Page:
For example, a first grader may explain to the principal walking in to a Chumash lesson on gematria that he is learning the number value of the alef bais and that by the end of the lesson they will be able to figure out the gematria of their name. A sixth grader may state that her class learning target in Navi is to understand Shiras Chana and that they will know that they hit their target when they can paraphrase the shira in their own words, explain how it echoes some ideas or phrases from Tehillim, and explain why it affects our tefilla today.
Learning targets must be shared visions of instruction in order to be effective. They are not curriculum benchmarks or “standards” which are teacher-centered, as utilizing them in that way would be tantamount to teaching calculus to kindergartners. If the teacher is the only one in the classroom who knows where the lesson is headed, they expend a great deal of energy trying to get students to meet the instructional objective while the students spend the bulk of their energy figuring out how to comply with what the teacher says rather than understanding the underlying concepts or mastering the essential skill presented. While this seems like a futile exercise in frustration, it is nonetheless commonplace in many our classrooms on a regular basis! In contrast, learning targets help teachers and students forge a partnership in the classroom with both halves knowing exactly what they are aiming for in the lesson.
Moreover, learning targets must be continuously visible and woven into the very fabric of the lesson to be effective. We can utilize the board, a handout, picture or chart to post as well as verbally share the target, all the while asking students to paraphrase the target in their own words or explain it to their peer. We ought to refer to the target throughout the lesson in order to help students gauge where they are in relation to the goal. We may choose the verbiage of an “I Can” statement for students in grasping a new concept or skill, such as “I can locate Rashi’s dibur hamaschil”, or “I can identify Rashi’s question within the words of the pasuk”, or a checklist of such statements to describe mastery of a discrete skill.
To begin the process, we must spend time “preparing” the instructional process and not only the content of our lesson. First and foremost, we must identify the “essential” knowledge and skills that students must come away with from the particular lesson. There may be many distractions within a 45-minute lesson – anything from business to outside interruptions and even our stories and jokes vying for the student’s attention and focus. In order for them to see the forest through the trees, we must narrow the focus and highlight the target!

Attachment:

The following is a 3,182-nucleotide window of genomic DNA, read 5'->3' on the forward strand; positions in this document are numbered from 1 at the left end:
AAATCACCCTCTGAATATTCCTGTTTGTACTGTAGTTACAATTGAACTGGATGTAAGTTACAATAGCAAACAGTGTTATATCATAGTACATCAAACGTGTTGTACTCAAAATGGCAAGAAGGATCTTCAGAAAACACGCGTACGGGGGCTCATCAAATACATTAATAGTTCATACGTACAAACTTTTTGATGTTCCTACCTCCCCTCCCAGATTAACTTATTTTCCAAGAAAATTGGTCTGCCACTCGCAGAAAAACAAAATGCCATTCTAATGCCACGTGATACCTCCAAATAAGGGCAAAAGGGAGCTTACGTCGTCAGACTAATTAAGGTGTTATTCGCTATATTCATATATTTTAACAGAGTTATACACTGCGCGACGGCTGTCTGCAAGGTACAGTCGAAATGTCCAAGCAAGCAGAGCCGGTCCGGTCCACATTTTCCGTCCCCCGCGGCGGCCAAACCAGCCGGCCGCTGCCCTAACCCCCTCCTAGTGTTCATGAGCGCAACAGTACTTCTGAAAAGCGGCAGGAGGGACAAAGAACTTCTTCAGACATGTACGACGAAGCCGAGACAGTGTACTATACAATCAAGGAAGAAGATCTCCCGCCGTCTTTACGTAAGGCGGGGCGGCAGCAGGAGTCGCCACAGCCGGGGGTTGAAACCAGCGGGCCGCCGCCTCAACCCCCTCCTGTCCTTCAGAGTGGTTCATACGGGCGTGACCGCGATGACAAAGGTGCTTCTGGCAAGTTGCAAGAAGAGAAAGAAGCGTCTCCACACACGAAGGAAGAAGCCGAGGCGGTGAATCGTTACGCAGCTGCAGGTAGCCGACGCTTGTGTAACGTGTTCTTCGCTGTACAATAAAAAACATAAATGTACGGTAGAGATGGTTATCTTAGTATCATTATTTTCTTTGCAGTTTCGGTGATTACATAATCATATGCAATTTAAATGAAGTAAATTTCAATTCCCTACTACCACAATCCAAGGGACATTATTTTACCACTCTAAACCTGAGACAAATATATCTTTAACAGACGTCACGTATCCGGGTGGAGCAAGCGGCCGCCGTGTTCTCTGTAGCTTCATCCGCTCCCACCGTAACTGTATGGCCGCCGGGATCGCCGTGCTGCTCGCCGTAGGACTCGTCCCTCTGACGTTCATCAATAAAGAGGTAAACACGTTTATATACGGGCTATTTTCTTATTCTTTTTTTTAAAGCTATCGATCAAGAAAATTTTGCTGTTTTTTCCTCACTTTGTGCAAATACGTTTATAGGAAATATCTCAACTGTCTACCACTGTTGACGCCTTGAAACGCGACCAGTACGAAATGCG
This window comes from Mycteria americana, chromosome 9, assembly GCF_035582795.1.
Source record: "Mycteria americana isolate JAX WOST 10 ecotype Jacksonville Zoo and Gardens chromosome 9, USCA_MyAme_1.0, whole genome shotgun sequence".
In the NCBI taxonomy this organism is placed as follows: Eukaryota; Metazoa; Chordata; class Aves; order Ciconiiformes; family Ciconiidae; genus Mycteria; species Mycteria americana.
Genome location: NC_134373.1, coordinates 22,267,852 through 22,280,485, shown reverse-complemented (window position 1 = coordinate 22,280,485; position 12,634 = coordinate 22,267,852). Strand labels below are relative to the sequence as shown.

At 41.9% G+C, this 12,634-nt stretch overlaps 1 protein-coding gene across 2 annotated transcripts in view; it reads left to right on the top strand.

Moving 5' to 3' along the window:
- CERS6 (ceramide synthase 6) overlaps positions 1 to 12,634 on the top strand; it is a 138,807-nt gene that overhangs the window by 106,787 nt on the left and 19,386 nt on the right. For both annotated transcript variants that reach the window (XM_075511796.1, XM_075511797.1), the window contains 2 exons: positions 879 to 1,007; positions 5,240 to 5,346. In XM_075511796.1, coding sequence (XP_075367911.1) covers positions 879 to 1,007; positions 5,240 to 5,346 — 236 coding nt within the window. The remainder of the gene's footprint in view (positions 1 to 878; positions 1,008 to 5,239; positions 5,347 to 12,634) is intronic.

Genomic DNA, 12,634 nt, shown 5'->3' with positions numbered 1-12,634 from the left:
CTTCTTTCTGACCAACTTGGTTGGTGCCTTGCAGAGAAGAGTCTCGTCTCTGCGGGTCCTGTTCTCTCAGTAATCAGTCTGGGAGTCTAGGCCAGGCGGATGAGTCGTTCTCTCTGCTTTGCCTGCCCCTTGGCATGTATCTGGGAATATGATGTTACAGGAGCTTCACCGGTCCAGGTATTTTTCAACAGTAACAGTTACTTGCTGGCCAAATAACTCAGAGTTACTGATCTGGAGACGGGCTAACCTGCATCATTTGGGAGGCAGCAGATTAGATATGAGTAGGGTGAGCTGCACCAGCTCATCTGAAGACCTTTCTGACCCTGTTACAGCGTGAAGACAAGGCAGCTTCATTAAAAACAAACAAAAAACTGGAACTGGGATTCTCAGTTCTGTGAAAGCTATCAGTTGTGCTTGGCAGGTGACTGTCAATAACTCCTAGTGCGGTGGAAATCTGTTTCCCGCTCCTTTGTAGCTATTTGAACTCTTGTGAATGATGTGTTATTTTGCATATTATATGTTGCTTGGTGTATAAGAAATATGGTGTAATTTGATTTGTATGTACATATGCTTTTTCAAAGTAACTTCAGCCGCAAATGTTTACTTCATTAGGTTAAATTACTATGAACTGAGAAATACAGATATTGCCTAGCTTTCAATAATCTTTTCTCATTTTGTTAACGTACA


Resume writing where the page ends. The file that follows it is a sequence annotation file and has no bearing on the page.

Secondly, we must identify our lesson’s “reason to live” – its instructional trajectory. Where does my lesson come in the unit – beginning, middle or end? What have my students already learned about this concept from previous lessons, and what will they tackle in tomorrow’s lesson or those which lie ahead? Thirdly, we must consider the essential reasoning processes or critical thinking which will best help students to actively construct the understanding inherent to this lesson. Can they compare/contrast, analyze, cite textual examples to justify their answers, or give examples of what a vocabulary term or concept means or does not mean? “Preparing” strategic questions in advance of the lesson to connect to the learning target is as critical as reviewing the “chomair” before attempting to teach it no matter how many years of classroom experience we have!
Mrs. Miriam Gettinger has been a principal for the past 30 years, currently at the Hasten Hebrew Academy of Indianapolis and previously at the South Bend Hebrew Day School as well as at the helm of Bais Yaakov High School of Indiana. A graduate of Beth Jacob Teachers Institute of Jerusalem as well as Touro College, she has taught Limudei Kodesh to all ages from elementary to adult for over 40 years. Contact Mrs. Gettinger at firstname.lastname@example.org.